To fix these issues, you’ll need to look at a performance test from your WordPress plugin or a tool like Google Search Console. The audit will tell you which parts of your website can’t be crawled, so you can fix the issues.
Monitor website security
Website security is vital for all businesses — not just businesses that hold customer data. You don’t want to be vulnerable to cyberattacks. To protect yourself, you can install a WordPress security plugin like Wordfence or Sucuri.
These plugins have features like security scans, malware removal, firewall protection, brute force attack protection, and even backups. Performing a regular malware scan will help keep your data safe and security breaches rare.
Delete unnecessary files, plugins, and software
Over time, your WordPress website is likely to fill with unnecessary software you stopped using or is outdated. All of this clutter can slow your website down on the back end. If you run regular performance tests, unnecessary files won’t be an issue.
You can navigate through your dashboard and see which plugins you still need and if any are worth deleting. The first place to start is the list of inactive plugins on the dashboard.
Review Google Analytics
Although you likely review Google Analytics data regularly, adding it to your WordPress website maintenance schedule is a good idea. It will help you better understand how visitors interact with your website and identify any areas for improvement.
You also can see any traffic fluctuations that occur.
How do you create WordPress maintenance plans?
Follow these steps to establish a consistent, reliable WordPress website maintenance plan:
- Determine how often to do maintenance: Depending on your monthly traffic, choose a weekly, monthly, quarterly, or semiannually maintenance schedule.
- Assess your website’s current state: Get baseline data by running a performance test.
- Assign maintenance tasks: Assign tasks to the appropriate team members.
- Monitor, adjust, and iterate: Over time, fine-tune your maintenance based on data from performance tests and iterations.
Are there alternatives to doing the maintenance myself?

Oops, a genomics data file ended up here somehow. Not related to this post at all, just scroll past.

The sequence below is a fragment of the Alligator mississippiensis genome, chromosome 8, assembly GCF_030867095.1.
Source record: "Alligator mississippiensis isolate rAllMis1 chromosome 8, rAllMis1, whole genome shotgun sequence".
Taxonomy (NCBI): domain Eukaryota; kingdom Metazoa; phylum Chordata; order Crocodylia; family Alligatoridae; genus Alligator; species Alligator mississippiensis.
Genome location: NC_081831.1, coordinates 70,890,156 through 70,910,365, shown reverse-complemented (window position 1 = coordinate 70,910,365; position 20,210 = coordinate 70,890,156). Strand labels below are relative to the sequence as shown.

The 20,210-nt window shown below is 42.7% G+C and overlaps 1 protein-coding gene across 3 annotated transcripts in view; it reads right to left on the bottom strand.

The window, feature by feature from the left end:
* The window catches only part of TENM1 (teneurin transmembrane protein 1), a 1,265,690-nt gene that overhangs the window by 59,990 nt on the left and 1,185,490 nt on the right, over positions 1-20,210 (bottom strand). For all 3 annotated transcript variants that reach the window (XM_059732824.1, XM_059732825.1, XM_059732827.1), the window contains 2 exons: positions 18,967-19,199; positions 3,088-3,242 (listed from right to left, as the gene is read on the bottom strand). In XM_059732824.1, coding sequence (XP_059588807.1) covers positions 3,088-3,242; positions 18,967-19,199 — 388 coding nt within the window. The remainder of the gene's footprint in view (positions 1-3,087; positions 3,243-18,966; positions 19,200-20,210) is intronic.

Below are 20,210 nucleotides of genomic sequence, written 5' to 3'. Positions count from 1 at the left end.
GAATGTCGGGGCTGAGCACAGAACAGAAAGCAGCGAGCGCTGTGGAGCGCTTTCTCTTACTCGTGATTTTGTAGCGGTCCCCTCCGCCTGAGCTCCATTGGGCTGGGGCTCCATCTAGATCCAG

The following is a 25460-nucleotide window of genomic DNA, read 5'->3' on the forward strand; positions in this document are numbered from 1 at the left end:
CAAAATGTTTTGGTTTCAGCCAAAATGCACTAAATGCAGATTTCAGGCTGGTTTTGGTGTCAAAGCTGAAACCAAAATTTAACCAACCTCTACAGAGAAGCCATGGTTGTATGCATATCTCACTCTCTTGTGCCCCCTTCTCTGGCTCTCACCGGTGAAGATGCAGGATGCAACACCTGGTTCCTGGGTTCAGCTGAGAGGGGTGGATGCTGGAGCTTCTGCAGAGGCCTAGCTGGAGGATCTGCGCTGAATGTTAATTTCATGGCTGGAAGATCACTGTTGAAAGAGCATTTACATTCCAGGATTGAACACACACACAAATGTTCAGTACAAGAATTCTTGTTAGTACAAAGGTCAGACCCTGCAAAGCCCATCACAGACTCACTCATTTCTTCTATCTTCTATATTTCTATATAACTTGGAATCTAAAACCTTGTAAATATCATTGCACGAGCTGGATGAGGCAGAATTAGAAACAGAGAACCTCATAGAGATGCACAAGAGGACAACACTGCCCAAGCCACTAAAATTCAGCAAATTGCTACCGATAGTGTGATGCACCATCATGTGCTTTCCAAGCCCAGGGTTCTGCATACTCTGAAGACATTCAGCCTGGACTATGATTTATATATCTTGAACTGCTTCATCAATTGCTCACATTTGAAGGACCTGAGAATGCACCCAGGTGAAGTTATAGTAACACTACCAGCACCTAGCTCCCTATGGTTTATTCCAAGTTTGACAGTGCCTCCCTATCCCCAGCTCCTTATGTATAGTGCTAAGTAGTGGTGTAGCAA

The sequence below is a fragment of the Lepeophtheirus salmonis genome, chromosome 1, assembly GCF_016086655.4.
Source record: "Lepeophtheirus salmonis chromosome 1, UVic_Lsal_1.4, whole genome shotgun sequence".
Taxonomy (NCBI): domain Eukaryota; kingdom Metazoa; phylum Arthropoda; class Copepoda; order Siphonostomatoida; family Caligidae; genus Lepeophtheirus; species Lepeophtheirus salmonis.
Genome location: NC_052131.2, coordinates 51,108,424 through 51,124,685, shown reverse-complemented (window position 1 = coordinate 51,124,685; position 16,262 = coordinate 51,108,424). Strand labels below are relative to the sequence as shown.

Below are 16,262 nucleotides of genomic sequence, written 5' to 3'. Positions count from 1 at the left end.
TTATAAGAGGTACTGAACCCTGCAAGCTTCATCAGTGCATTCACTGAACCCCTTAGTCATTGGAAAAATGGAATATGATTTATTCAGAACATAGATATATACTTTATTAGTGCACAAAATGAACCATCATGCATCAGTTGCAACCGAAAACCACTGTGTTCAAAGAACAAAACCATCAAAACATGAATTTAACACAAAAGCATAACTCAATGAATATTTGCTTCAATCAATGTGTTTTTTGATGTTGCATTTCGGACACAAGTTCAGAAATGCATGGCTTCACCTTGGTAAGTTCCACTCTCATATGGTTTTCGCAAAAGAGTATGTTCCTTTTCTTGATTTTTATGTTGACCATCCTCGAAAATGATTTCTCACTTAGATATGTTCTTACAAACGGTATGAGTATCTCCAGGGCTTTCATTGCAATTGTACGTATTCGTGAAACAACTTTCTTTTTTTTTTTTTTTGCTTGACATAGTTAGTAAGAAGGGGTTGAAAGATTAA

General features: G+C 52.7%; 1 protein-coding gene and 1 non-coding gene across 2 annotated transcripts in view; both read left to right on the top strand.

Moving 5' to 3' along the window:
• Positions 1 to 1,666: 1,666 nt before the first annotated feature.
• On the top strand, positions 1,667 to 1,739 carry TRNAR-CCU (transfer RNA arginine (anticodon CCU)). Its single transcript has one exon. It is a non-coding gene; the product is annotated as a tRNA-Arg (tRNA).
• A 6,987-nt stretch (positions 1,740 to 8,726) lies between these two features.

If you don’t want to do these maintenance tasks yourself, you have a couple of outsourcing options.
Outsourcing to an agency
If you don’t have the time to do website maintenance consistently, outsourcing to another company might be the best option. It’ll handle any WordPress maintenance tasks like backups, performance tests, security measures, uptime monitoring, and regular software updates.
To find WordPress experts, start by researching credible companies with experience working with businesses similar to yours. Then, compare prices and services to see what’s needed on your end.
Outsourcing to a service provider
There are specific services online that focus on keeping your WordPress website well-maintained and protected. Nexcess offers affordable WordPress maintenance packages that will take care of website performance, software updates, content additions, and much more.
Outsourcing with software
You can automate a lot of the technical aspects of WordPress website maintenance with software — all you need to do is check in every so often.
For example, using a WordPress web hosting provider like Nexcess takes several maintenance tasks off your plate. You can rest assured knowing your website is hosted on quick, secure servers while routine maintenance tasks, like backups and core updates, are done automatically.
All you have to do is monitor your analytics and fix technical SEO errors like broken links, broken images, and general on-page optimization.
Final thoughts: WordPress website maintenance made simple — 7 essential tasks
Providing a positive user experience is one of the most critical parts of your online presence. By performing regular WordPress website maintenance, you’ll improve user experience and build trust with your visitors. It could even help boost your search engine rankings.
This maintenance includes tasks like performance testing, updates, backups, and security measures. If you’d prefer to outsource these tasks, Nexcess can help.
Our fully managed WordPress hosting plans include automatic software updates, daily backups, WordPress support, and advanced security features.
Whether you’re a large enterprise with hundreds of servers, a blogger, or an ecommerce business looking to stay on the cutting edge of your industry, Nexcess has the perfect solution for you.